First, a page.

In a year with few openings of note, Upland, Justin Smillie and Stephen Starr's inviting South of Fifth spot that plies familiar ingredients with unexpected touches, has stood out. In an unusual twist of fate, it is equally popular with many of the city's better chefs as well as South Beach's sun-bleached sugar-baby crowd.
In hopes of drawing attention to its lunch service, the restaurant has reduced the price of its California burger, usually $21, to $9.99. The price cut is a gimmick, but the burger is anything but. Manager Mary Zayaruzny says there's "no end in sight" for how long the discount will last.
It's among a handful of new burgers that, rather than deploy a thick patty of ground beef, opt for two thin, crisper rounds to achieve that unmistakable meaty bite. Here, they use celebrity butcher Pat LaFrieda, who grinds grass-fed chuck, short rib, and skirt, yielding a patty that's sufficiently juicy. A couple of slices of American cheese, some Peppadew peppers, and a few avocado crescents on a soft, sturdy sesame-seed bun complete the sandwich. A pile of thin, crisp French fries is hard to resist.
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Similarly styled burgers, beyond Shake Shack's double-patty Shack burger, include K Ramen. Burger. Beer.'s K burger ($17). Two medium-thick patties are seared on a flattop until they their exteriors develop a smoky char, while the meat inside is still juicy and slightly pink. The patties are lathered is a house sauce that tastes similar to Shake Shack’s Shack Sauce — a combo of mayo and ketchup blended with pickles and a few spices suspected to be paprika and garlic — which beautifully complements melty American cheese. The brioche bun, which is neither too sweet, too dense, nor too spongy, is nothing short of perfect. Caramelized onions lend a bit of sweetness, while a thick slab of tomato provides some tartness and crunch.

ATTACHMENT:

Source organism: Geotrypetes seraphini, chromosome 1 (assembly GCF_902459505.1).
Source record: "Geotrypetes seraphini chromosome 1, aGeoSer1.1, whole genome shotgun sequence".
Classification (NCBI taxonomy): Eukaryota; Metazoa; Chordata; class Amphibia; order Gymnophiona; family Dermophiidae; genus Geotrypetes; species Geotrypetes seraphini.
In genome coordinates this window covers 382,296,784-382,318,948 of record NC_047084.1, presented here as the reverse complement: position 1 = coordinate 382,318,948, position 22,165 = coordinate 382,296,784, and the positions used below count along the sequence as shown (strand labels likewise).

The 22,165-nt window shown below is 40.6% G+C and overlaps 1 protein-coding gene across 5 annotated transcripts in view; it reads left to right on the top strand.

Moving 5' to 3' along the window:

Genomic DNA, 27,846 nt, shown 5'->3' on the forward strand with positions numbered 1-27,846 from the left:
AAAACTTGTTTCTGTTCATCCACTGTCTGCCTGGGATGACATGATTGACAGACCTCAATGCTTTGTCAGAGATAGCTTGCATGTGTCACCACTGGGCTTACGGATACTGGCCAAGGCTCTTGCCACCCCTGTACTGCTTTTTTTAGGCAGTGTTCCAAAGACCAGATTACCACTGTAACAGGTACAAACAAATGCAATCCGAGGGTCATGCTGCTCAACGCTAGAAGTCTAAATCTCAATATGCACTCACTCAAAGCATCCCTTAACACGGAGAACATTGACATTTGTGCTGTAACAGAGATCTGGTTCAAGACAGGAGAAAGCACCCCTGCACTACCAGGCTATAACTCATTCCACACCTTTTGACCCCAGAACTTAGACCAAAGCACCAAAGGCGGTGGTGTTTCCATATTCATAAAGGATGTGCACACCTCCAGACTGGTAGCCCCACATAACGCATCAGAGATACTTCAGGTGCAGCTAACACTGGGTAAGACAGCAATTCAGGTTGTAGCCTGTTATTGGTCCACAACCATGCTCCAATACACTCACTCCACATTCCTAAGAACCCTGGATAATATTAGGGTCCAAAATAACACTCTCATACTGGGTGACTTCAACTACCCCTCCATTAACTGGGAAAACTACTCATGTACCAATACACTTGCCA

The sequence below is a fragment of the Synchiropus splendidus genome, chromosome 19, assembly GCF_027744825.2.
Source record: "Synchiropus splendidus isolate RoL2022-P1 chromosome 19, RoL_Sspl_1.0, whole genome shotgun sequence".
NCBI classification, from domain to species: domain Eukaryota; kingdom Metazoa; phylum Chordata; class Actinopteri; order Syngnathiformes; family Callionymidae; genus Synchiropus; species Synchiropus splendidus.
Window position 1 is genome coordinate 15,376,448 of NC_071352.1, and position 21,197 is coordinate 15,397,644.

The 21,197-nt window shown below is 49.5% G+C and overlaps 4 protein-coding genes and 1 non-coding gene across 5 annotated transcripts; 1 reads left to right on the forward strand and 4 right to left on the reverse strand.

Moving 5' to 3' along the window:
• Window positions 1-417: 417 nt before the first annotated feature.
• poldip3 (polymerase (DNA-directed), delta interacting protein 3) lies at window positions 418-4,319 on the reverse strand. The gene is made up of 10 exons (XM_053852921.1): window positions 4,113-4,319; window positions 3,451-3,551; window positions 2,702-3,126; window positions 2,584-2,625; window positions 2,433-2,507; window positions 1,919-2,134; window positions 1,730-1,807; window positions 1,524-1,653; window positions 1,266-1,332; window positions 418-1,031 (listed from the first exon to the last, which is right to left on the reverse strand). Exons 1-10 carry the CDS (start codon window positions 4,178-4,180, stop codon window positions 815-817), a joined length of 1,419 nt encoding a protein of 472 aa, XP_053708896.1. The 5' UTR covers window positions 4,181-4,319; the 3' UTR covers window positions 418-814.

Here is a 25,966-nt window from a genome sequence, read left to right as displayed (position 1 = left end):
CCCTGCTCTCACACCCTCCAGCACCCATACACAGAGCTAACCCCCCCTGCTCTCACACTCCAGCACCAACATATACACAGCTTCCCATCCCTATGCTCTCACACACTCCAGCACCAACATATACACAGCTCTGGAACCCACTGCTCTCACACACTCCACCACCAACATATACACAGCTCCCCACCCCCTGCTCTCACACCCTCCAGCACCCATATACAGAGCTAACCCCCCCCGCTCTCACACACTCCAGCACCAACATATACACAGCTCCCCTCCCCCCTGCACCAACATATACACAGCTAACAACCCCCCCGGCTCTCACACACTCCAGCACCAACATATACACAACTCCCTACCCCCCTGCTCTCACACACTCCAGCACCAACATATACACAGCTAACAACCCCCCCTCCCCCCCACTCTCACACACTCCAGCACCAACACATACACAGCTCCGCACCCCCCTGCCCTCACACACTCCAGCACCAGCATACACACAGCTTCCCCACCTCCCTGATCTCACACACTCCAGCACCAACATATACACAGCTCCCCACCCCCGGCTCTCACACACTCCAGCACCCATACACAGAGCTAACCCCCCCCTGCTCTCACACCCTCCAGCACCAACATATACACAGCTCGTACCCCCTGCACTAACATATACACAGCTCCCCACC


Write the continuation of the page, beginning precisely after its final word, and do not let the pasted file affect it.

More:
About 20 blocks north at Richard Hales' Bird & Bone, the eatery's namesake burger ($18) tucks twin patties, bacon, cheddar, pickles, and onions between slices of Zak the Baker brioche.
There's something about these burgers — the thinner patties and crisp, salty crusts — that gives the skull-tingling satisfaction of junk food with the comfort of knowing the meat wasn't processed in a dark, dingy factory filled with indentured servants.